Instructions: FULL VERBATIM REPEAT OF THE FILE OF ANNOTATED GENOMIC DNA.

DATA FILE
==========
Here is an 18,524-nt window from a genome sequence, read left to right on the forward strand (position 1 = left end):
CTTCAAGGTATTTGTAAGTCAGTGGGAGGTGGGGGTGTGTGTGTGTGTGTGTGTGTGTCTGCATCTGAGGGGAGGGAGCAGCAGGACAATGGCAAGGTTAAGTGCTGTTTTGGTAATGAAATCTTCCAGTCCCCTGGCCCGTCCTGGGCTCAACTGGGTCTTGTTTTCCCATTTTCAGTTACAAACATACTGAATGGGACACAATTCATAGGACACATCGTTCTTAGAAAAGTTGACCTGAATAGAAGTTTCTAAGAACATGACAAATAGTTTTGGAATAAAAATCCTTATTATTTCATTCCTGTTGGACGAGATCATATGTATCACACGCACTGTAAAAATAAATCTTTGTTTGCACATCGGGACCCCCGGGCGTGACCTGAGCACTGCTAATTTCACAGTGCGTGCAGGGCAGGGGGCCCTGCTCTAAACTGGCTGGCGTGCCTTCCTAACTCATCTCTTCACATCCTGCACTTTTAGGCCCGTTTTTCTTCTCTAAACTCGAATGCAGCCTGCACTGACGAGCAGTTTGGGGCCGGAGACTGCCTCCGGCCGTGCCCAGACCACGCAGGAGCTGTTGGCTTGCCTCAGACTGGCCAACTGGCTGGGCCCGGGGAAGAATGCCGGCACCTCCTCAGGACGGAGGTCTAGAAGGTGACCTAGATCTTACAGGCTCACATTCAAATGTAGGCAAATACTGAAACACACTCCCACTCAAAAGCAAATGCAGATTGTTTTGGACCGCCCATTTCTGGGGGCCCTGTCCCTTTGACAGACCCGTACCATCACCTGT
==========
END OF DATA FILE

Here is an 18,524-nt window from a genome sequence, read left to right on the forward strand (position 1 = left end):
CTTCAAGGTATTTGTAAGTCAGTGGGAGGTGGGGGTGTGTGTGTGTGTGTGTGTGTGTCTGCATCTGAGGGGAGGGAGCAGCAGGACAATGGCAAGGTTAAGTGCTGTTTTGGTAATGAAATCTTCCAGTCCCCTGGCCCGTCCTGGGCTCAACTGGGTCTTGTTTTCCCATTTTCAGTTACAAACATACTGAATGGGACACAATTCATAGGACACATCGTTCTTAGAAAAGTTGACCTGAATAGAAGTTTCTAAGAACATGACAAATAGTTTTGGAATAAAAATCCTTATTATTTCATTCCTGTTGGACGAGATCATATGTATCACACGCACTGTAAAAATAAATCTTTGTTTGCACATCGGGACCCCCGGGCGTGACCTGAGCACTGCTAATTTCACAGTGCGTGCAGGGCAGGGGGCCCTGCTCTAAACTGGCTGGCGTGCCTTCCTAACTCATCTCTTCACATCCTGCACTTTTAGGCCCGTTTTTCTTCTCTAAACTCGAATGCAGCCTGCACTGACGAGCAGTTTGGGGCCGGAGACTGCCTCCGGCCGTGCCCAGACCACGCAGGAGCTGTTGGCTTGCCTCAGACTGGCCAACTGGCTGGGCCCGGGGAAGAATGCCGGCACCTCCTCAGGACGGAGGTCTAGAAGGTGACCTAGATCTTACAGGCTCACATTCAAATGTAGGCAAATACTGAAACACACTCCCACTCAAAAGCAAATGCAGATTGTTTTGGACCGCCCATTTCTGGGGGCCCTGTCCCTTTGACAGACCCGTACCATCACCTGT